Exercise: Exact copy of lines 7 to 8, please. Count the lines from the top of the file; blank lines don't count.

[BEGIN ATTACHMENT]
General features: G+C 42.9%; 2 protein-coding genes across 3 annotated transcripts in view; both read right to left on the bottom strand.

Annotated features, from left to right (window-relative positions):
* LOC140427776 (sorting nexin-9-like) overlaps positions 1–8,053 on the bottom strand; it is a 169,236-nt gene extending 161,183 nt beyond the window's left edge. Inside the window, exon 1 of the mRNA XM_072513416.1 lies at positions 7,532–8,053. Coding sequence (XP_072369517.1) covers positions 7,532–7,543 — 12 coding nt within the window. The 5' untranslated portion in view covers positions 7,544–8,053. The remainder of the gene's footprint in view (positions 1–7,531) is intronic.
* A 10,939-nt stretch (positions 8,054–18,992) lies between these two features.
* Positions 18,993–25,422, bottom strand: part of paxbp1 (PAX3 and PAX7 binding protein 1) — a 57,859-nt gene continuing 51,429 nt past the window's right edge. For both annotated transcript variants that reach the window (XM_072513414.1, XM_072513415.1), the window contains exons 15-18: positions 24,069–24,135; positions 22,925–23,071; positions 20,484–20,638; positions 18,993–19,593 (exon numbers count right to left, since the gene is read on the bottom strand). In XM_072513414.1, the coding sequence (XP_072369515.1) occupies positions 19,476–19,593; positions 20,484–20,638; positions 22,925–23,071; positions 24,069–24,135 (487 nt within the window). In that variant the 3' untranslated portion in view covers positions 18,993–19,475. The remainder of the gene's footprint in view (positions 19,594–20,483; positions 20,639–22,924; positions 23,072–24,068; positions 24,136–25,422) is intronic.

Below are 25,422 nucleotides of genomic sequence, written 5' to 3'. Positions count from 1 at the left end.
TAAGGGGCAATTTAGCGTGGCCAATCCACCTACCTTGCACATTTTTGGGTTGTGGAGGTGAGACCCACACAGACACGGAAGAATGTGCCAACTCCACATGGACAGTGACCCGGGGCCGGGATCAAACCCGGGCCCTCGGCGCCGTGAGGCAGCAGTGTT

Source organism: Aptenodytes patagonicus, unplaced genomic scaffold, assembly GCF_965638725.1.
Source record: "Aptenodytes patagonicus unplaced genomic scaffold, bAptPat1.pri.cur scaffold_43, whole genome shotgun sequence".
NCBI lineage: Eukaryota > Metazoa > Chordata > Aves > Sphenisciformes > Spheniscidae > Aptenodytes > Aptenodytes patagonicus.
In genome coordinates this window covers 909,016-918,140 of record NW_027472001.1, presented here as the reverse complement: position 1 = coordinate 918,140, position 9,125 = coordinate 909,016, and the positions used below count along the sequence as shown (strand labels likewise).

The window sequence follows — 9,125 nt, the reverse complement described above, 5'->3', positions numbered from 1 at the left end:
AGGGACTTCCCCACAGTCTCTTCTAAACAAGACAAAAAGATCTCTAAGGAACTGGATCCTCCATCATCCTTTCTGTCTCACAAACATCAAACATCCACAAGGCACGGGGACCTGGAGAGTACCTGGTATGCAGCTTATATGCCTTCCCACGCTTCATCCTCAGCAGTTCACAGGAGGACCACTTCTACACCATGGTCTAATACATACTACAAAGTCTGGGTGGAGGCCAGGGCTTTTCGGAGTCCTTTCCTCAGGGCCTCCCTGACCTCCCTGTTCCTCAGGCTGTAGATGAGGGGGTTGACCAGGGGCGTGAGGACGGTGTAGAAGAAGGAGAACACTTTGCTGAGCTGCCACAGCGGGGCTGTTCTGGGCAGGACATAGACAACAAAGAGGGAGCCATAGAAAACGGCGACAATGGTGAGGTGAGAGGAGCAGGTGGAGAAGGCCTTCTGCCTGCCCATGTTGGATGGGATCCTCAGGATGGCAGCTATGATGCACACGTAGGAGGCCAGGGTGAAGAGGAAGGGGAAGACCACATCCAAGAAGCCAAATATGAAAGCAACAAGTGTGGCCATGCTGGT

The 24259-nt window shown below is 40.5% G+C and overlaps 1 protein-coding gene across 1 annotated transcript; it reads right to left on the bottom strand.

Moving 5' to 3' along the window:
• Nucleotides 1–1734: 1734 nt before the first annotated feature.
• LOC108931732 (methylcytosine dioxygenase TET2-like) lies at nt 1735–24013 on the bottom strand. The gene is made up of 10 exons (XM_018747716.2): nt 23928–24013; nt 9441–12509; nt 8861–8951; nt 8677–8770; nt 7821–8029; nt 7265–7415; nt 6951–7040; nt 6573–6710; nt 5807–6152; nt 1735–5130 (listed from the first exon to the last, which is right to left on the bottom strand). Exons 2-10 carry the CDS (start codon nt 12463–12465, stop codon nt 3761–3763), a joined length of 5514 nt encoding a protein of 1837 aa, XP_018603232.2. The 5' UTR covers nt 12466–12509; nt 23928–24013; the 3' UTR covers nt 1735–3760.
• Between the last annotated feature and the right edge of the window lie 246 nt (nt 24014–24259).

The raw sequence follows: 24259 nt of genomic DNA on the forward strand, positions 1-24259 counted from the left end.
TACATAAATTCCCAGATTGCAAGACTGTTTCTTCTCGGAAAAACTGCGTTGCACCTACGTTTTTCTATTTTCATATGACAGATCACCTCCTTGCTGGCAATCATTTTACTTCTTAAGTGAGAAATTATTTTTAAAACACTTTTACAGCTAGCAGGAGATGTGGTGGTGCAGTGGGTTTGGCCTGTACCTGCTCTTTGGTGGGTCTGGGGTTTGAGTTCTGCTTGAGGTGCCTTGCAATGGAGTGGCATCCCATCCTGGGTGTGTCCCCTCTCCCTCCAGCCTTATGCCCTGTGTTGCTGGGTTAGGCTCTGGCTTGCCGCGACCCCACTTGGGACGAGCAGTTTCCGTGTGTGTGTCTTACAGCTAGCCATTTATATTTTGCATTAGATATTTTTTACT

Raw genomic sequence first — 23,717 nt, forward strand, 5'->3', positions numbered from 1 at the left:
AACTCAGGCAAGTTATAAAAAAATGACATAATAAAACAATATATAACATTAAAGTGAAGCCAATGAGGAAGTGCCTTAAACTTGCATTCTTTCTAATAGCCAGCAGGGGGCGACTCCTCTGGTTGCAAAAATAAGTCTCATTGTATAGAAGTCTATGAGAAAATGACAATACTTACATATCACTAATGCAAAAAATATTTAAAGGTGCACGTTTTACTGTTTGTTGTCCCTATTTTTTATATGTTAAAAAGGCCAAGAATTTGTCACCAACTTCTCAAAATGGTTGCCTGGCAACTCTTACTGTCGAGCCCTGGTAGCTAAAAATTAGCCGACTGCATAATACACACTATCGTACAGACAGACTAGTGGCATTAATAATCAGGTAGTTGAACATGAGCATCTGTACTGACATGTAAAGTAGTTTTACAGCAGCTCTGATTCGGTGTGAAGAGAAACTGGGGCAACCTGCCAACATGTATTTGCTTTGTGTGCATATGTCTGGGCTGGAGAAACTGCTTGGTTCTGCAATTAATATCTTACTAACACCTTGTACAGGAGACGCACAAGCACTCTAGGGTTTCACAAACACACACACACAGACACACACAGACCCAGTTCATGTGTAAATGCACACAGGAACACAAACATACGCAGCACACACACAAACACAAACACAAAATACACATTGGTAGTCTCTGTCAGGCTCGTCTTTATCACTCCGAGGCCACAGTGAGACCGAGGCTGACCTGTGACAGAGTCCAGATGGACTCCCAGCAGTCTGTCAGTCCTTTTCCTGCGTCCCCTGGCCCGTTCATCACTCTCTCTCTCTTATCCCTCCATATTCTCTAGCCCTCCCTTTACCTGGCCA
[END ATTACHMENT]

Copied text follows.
TAAGGGGCAATTTAGCGTGGCCAATCCACCTACCTTGCACATTTTTGGGTTGTGGAGGTGAGACCCACACAGACACGGAAGAATGTGCCAACTCCACATGGACAGTGACCCGGGGCCGGGATCAAACCCGGGCCCTCGGCGCCGTGAGGCAGCAGTGTT

Source organism: Aptenodytes patagonicus, unplaced genomic scaffold, assembly GCF_965638725.1.